A hate-spewing, shrill spokesperson of the Bharatiya Janata Party has managed to do what more than 200 million Muslims in India couldn’t: Bring the Narendra Modi government and the BJP face to face with criticism of rampant Islamophobia in India’s political discourse. The government had so far blithely ignored Indians’ effort to bring to its notice the surge in hatred and anti-Muslim violence in the country. But now, led by international pressure, it is forced to address the issue.
Nupur Sharma, now a former BJP spokesperson, and Naveen Kumar Jindal, the party’s former Delhi media in-charge, single-handedly managed to damage the shiny image of Modi and his party in front of Islamic nations who had been conferring the highest civilian honours on the Prime Minister for forging strong ties with the Arab nations. While a host of nations have condemned the remarks, three of them — Iran, Qatar, Kuwait — have summoned Indian envoys.
Countries that have condemned India’s BJP leaders for derogatory comments insulting Prophet Muhammad (PBUH):
– Saudi Arabia
— Ahmer Khan (@ahmermkhan) June 6, 2022
The suspension of Sharma and the expulsion of Jindal following international pressure is no small matter. Nupur Sharma’s abominable remarks on Prophet Muhammad and his wife angered Muslims around the world. And external affairs minister S. Jaishankar’s wit won’t come to the rescue this time. Abusing India’s Muslims as jihadis, stone-pelters or uncouth Covid super spreaders can be brushed off as “internal matters”, but attacking Islam and its authoritative head, the Prophet, will become a global discussion.
Message to Indian Muslims is clear
The sad reality is that the sentiments of India’s Muslims make no difference to the Modi government. If they did, Nupur Sharma and her likes would be sacked as and when they make a hateful comment, not after the matter draws international condemnation and ridicule.
Muslims have repeatedly expressed outrage at the blatant flouting of their basic human rights on issues such as food, clothing, marriage and places of worship. Yet, the Modi government has turned a deaf ear and a blind eye towards their concerns. There has been no healing touch, like the ones extended to the Sikh community, who were branded as ‘Khalistanis’ following their agitation against the Centre’s farm laws. Modi chose to commemorate the revered Guru Tegh Bahadur at Red Fort in April, the same venue where the Nishan Sahib was unfurled during the protest.
In fact, every time an international entity has spoken for the human rights of minorities in India, the government has brazenly rejected the claims. Case in point, Jaishankar’s retort to US Secretary of State Antony Blinken’s recent comments on a “rise in human rights abuses” in India. Even the OIC’s statement raising the Hijab row and “demolition of Muslim property” has been dismissed by the government as “communal mindset”.
This heavy-handed approach of not accepting the reality of the barrage of hate that the Muslim community of India is facing on a daily basis has precipitated in its worse form on ground. ‘Dharam sansads’ led by prominent Hindu seers and attended by hundreds of people give genocidal calls and ask Hindus to weaponise themselves against Muslims. Bollywood celebrities like Akshay Kumar spread misinformation perpetuated by the Hindu groups about the Indian education system being more focussed on Mughal emperors and not covering Hindu kings adequately.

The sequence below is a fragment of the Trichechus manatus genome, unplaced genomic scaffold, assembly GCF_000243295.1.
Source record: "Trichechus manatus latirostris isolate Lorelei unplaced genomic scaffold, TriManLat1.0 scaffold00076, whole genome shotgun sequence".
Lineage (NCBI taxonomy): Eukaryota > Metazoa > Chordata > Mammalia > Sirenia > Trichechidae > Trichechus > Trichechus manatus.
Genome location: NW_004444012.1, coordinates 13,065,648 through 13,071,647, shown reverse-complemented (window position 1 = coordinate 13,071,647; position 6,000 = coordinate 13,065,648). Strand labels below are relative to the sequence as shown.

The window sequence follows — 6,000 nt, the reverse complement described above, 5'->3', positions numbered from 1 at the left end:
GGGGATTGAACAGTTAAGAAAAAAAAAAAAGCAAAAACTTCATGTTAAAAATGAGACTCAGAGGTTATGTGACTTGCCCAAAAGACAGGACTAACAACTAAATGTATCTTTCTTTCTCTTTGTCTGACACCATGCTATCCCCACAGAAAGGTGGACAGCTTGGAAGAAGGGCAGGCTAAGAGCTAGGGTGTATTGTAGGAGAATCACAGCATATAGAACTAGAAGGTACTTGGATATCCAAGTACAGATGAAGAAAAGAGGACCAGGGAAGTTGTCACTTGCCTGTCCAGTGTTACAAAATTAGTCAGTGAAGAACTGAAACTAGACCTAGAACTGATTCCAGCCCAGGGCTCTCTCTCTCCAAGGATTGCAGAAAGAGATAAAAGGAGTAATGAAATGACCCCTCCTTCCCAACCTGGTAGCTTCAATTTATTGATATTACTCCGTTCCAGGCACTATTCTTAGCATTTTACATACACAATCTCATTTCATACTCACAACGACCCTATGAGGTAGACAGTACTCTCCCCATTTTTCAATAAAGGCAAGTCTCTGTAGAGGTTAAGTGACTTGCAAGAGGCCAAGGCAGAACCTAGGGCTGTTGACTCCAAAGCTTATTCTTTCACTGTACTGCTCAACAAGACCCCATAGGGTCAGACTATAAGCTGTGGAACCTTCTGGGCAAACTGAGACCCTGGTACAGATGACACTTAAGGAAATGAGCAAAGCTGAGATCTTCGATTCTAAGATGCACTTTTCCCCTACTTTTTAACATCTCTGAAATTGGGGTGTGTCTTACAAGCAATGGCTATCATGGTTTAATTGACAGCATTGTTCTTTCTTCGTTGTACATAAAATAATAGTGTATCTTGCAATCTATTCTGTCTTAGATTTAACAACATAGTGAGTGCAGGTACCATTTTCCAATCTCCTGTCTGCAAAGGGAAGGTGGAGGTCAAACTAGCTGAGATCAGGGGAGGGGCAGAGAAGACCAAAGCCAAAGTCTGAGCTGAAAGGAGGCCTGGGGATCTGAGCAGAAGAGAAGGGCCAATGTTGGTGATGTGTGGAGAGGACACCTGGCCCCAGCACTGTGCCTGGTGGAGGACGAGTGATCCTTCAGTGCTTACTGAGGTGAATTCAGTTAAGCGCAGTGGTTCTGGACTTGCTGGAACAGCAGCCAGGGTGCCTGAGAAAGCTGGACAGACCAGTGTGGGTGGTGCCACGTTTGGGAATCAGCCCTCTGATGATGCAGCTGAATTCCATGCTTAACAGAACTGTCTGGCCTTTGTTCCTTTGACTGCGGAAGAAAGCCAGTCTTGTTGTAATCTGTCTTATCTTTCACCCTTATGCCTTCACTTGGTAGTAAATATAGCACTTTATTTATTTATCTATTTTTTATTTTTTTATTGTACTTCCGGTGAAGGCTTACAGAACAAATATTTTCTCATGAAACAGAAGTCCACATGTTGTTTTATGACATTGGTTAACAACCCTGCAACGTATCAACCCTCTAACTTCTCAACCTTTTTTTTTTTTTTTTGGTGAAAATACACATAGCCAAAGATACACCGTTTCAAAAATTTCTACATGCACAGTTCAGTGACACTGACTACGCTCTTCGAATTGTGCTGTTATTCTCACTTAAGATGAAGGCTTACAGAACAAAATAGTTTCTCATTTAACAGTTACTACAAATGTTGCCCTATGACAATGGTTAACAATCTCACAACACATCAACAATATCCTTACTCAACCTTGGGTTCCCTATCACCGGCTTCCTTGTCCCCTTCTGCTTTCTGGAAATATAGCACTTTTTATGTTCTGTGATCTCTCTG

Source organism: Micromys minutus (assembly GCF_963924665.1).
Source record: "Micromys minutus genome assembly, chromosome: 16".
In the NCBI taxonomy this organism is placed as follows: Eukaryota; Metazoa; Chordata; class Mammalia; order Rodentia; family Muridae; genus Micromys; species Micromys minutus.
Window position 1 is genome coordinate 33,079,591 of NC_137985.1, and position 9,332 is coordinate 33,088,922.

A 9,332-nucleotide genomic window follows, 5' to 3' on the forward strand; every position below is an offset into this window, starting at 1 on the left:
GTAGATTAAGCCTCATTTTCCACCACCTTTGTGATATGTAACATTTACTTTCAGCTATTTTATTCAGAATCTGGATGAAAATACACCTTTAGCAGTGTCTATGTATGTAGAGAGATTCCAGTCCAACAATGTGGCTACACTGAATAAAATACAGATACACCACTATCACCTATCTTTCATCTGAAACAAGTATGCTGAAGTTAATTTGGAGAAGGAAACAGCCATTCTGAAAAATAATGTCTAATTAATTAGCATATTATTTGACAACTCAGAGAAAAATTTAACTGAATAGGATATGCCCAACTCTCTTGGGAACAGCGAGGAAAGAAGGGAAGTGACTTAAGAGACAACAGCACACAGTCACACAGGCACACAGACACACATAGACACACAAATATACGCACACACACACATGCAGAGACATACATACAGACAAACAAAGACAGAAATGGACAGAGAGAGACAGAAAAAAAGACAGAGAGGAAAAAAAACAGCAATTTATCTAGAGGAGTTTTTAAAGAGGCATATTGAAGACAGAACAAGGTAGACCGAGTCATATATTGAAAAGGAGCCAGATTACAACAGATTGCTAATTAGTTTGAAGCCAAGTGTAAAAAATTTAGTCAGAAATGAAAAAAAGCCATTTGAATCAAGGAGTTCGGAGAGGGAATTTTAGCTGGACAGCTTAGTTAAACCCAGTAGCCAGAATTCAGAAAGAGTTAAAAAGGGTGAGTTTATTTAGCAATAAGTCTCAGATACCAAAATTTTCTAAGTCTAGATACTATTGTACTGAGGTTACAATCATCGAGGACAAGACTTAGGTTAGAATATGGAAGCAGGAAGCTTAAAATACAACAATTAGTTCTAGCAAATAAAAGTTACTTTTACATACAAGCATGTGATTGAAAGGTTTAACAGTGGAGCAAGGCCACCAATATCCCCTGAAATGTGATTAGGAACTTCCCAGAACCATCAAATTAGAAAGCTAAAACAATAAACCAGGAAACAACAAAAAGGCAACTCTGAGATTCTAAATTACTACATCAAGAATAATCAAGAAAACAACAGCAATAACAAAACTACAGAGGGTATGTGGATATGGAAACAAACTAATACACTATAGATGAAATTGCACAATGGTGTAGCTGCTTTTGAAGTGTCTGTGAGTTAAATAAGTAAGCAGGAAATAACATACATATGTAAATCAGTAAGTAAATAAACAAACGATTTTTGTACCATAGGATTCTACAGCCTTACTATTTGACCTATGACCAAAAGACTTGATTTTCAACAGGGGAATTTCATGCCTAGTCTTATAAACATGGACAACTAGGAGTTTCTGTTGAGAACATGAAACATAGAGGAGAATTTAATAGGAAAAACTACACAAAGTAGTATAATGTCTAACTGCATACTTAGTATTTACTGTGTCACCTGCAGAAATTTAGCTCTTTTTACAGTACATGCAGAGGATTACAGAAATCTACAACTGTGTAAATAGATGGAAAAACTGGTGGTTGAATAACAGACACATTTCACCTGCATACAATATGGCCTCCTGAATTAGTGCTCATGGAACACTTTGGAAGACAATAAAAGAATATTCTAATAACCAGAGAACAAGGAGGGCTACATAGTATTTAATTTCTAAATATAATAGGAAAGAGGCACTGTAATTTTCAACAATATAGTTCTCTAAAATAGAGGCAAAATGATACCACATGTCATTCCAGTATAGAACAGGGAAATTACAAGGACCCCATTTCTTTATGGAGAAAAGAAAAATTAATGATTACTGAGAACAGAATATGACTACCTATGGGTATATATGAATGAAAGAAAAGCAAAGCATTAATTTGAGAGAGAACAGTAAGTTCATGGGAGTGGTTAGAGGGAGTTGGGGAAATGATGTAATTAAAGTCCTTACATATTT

Silence nurtures the ecosystem
The rise of ministers in the BJP who have had a sordid history of hate speech has further nurtured this ecosystem of hate. Kapil Mishra, Anurag Thakur, Sadhvi Pragya, Giriraj Singh, Tejasvi Surya are just some of them.
The Modi government’s complicit silence when media networks allow party spokespersons to make personal, hateful, divisive and unfounded remarks to earn quick but cheap fame has also made matters worse.
Navika Kumar, Group Editor of Times Network, is a classic example of the prejudiced moderator who has never been pulled up for conducting such debates.
In the controversial debate which has now become an international matter, the discussion was whether the Gyanvapi mosque has a shivling in its sanctum sanctorum. While the channel itself debated between the ‘fountain lobby’ and those that believed that the mosque housed a ‘shivling’, at no point was the anchor seen intervening, muting the mic or denouncing Nupur Sharma’s offensive remarks. Instead she was seen defending Nupur Sharma in another debate.
Navika Kumar and many like her are complicit in compounding this bigotry and Islamophobia in India on a daily, or rather hourly, basis. And no disciplinary action has been taken by the Telecom Regulatory Authority of India on such channels and news anchors.
Many are calling the sacking of Nupur Sharma an eyewash. The government of India has sent a rather tragic message to its own citizens and the world: that it cares only about the economic interests. Also, foreign advocacy on India’s minorities—be it for Sikhs or Muslims—has only exacerbated the divisive beliefs and mounting majoritarianism and political polarisation. The fact that foreign intervention has worked has only diminished the standing of the Indian government.
It is unfortunate that Muslims of India are now under the impression that their problems will only be heard if other Muslim nations speak on their behalf. Two weeks ago, I had urged in an open letter to PM Modi to stop his Hindutva brigade from running amok or else it will only come back to bite him and his government, and hurt Indian interests in the process. It seems it has all happened a little too soon.
The author is a political observer who tweets @zainabsikander. Views are personal.
(Edited by Prashant)